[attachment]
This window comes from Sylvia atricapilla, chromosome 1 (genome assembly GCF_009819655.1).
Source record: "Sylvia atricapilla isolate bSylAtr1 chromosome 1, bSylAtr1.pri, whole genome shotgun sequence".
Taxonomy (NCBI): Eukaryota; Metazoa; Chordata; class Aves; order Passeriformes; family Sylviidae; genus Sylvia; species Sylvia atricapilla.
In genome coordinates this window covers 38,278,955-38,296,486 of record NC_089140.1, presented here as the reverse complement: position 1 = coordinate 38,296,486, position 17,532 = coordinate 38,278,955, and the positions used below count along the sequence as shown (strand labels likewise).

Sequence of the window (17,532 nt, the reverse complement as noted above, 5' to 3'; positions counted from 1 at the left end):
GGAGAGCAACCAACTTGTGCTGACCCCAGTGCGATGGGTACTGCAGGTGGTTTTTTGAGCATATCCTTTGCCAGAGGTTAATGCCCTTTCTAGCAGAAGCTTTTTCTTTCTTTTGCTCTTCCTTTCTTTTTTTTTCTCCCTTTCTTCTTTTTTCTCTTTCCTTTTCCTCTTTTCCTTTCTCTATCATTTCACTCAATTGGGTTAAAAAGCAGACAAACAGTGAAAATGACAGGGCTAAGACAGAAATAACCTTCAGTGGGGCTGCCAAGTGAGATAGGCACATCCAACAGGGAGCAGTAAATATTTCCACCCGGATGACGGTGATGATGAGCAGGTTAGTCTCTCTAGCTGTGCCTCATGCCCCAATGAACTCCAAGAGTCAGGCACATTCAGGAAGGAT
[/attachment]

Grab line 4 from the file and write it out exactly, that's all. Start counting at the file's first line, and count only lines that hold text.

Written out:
In genome coordinates this window covers 38,278,955-38,296,486 of record NC_089140.1, presented here as the reverse complement: position 1 = coordinate 38,296,486, position 17,532 = coordinate 38,278,955, and the positions used below count along the sequence as shown (strand labels likewise).